She looked after Stan at home until his death a couple of years later, after which she got out and traveled around the nearby countryside, observing and documenting those elements of rural life that she still related to her upbringing.  Thus she began to paint Mennonite farms, and old feed mills that reminded her of her youth.bcf4

We believe that the first rule of dealing with folk artists is “Do not influence”.  It is always tempting to “suggest” painting more paintings in a style which you find to be most commercial, but ultimately it is this type of influence which kills the natural wonder and instincts which nurtures an artist’s development. If an artist starts to paint to please you, it is not long before they grow bored and resentful.bcf5

In 1995 we took fourteen of Barbara’s paintings to the summer Muskoka Antique Show and sold all fourteen on the opening night.  I seriously considered driving home that night to fetch more, but it was eight hours round trip so didn’t.  Barbara’s paintings sold well at every show including Muskoka the following year, and continued to be very popular for about another five years before interest waned.  Interest and sales have gone up and down since, but nothing like when we first introduced them to the Canadian market at that time.  She continues to paint excellent paintings. bcf6

Canadian Contemporary Folk Art Festival -part 2

digby ferry

June 1994. Stephen Outhouse (middle with cap), Mark Robichaud (right), and David Stephens standing with the purser on the Digby ferry – on our way to Paris! We had this shark – a carving by Stephen – mounted to the top of the the truck cab.
I received this photo and note from Nova Scotia artist David Stephens shortly after last weeks post was published. Thanks David for permitting me to post it here. It’s a long drive from Nova Scotia for a one day show. This illustrates the dedication of all involved to this unique folk art event.
In looking over my support material, I came across some interesting definitions of folk art in the initial correspondence from promoter Michael Hennigan.  I include them here to add to the dialogue which we as collectors and enthusiasts continue to have on what constitutes folk art; and what of this art is worthy of study and preservation.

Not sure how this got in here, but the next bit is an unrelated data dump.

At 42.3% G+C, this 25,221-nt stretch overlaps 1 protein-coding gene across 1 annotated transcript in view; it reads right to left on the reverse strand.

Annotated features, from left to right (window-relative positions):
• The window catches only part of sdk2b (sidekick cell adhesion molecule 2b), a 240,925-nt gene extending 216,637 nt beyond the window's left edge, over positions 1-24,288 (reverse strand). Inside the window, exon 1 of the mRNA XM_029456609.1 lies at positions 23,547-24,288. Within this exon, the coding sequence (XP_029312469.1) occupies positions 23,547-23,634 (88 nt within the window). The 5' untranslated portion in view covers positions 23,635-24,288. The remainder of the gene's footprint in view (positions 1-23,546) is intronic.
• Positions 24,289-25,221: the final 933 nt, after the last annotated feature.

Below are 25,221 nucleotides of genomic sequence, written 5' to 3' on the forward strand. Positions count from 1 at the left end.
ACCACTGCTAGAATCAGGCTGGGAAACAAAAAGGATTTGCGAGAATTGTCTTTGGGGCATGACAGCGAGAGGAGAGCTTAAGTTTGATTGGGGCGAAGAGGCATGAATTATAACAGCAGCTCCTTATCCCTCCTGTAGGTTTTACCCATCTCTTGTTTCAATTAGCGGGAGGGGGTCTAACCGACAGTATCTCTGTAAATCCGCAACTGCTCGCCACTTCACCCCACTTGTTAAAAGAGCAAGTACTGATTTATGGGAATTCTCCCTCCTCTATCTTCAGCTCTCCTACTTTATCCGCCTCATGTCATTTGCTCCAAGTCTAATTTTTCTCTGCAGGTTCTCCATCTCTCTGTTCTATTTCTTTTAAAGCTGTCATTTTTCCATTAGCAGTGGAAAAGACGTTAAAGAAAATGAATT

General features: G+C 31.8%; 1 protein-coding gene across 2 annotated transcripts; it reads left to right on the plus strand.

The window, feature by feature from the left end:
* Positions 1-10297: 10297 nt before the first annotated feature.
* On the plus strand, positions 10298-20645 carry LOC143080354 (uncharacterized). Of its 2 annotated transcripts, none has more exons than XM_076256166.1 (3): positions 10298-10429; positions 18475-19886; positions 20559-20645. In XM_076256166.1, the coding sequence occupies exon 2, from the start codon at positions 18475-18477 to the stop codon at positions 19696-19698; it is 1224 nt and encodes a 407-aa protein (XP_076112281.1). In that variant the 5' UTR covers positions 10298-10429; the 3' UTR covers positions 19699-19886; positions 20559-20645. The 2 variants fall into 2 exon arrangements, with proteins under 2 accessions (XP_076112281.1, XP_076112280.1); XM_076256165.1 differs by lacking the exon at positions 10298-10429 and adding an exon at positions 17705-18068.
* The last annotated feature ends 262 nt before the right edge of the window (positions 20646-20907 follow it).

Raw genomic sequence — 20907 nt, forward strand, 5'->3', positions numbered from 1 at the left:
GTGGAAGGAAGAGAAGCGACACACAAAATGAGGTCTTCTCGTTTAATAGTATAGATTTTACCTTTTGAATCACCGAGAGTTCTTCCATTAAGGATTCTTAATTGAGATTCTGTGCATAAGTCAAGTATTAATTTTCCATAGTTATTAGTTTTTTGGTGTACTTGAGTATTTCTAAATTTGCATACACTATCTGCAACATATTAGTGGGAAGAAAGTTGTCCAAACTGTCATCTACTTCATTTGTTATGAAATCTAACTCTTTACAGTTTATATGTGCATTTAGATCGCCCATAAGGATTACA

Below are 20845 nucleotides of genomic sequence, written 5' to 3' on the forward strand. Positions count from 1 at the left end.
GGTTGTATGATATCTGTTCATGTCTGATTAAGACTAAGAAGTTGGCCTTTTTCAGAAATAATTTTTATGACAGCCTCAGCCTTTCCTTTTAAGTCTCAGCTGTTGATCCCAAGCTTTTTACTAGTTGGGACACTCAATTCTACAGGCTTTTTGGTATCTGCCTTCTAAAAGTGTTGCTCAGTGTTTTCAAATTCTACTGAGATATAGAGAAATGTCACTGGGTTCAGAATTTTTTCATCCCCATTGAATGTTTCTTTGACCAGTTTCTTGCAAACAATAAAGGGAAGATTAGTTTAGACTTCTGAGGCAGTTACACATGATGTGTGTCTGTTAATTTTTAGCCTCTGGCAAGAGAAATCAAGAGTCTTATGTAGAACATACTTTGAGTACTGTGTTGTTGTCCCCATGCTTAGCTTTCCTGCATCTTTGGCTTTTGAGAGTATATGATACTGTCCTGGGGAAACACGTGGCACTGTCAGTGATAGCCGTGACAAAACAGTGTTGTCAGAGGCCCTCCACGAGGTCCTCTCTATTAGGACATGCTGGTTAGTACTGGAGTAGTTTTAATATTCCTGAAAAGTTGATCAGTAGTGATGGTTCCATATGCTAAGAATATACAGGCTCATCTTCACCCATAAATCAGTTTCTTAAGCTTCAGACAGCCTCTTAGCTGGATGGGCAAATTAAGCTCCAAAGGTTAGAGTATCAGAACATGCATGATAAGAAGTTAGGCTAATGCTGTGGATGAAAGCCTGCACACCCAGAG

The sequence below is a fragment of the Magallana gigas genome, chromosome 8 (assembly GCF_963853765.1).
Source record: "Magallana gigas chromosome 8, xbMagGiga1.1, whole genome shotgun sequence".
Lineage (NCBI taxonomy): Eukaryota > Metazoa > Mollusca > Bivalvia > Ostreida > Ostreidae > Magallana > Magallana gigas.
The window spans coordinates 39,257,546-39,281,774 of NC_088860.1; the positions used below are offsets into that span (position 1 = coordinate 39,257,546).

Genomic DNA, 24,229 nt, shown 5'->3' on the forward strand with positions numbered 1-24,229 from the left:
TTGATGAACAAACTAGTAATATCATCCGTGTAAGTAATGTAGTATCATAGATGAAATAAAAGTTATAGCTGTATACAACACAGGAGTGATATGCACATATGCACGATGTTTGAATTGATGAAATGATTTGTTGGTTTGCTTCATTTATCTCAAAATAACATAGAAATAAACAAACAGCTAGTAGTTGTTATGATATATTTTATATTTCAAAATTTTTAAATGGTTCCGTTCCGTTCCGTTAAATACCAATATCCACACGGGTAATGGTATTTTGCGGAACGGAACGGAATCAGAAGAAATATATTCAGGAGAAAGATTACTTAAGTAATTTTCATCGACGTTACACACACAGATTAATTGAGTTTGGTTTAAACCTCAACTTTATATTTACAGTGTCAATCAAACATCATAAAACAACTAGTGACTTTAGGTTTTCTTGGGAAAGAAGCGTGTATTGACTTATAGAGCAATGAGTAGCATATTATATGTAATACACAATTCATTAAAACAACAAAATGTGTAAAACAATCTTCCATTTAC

“The working definition of folk art for this show is: “the personal or naive expression of untutored creators”.  You will note that this definition deviates from those presented by folklorists and material culturalists which tend to emphasize context and tradition over aesthetics and individuality.  Rather it adheres to the connoisseurs or Art Historian’s definition with emphasis on form, line, and color.”
“I am trying to avoid ethnically based arts and crafts such as knife making, canoe building, basketry, newly made fish and duck decoys, or any mass produced craft lacking creative inspiration.  For the purposes of this show, Craft involves head and hand, while art involves head, and hand and heart.”
“I am also avoiding highly commercialized or slick assembly line work, or neo-folk art.  Which is defined as work made by self taught artists who get their ideas from seeing folk art elsewhere such as in books or museums. For purposes of the show such art is not folk art, but rather is about folk art.”
“Also, I am avoiding faux naif art, which is defined as art produced in a naif style by fine artists. Finally I am avoiding amateur or so called “Sunday” painting, as difficult as it may occasionally be to distinguish such art from folk art.  Folk Craft is also not allowed.  Folk craft is the folksy, cutesy pie, overly sentimentalized stuff seen at craft shows.”
With the inclusion of contemporary folk art at such distinguished shows as Cabin Fever, coming up February 6 and 7, 2016 in Kingston, Ontario, and the Bowmanville show which every year is on Good Friday, we have an opportunity to compare the work presented there to these definitions. I think that you will find that for the most part these shows rise to these standards.  I wish I could say the same for the field shows, but perhaps they will be inspired to improve as the knowledge of what constitutes folk art is understood by more and more people.   Here’s hoping.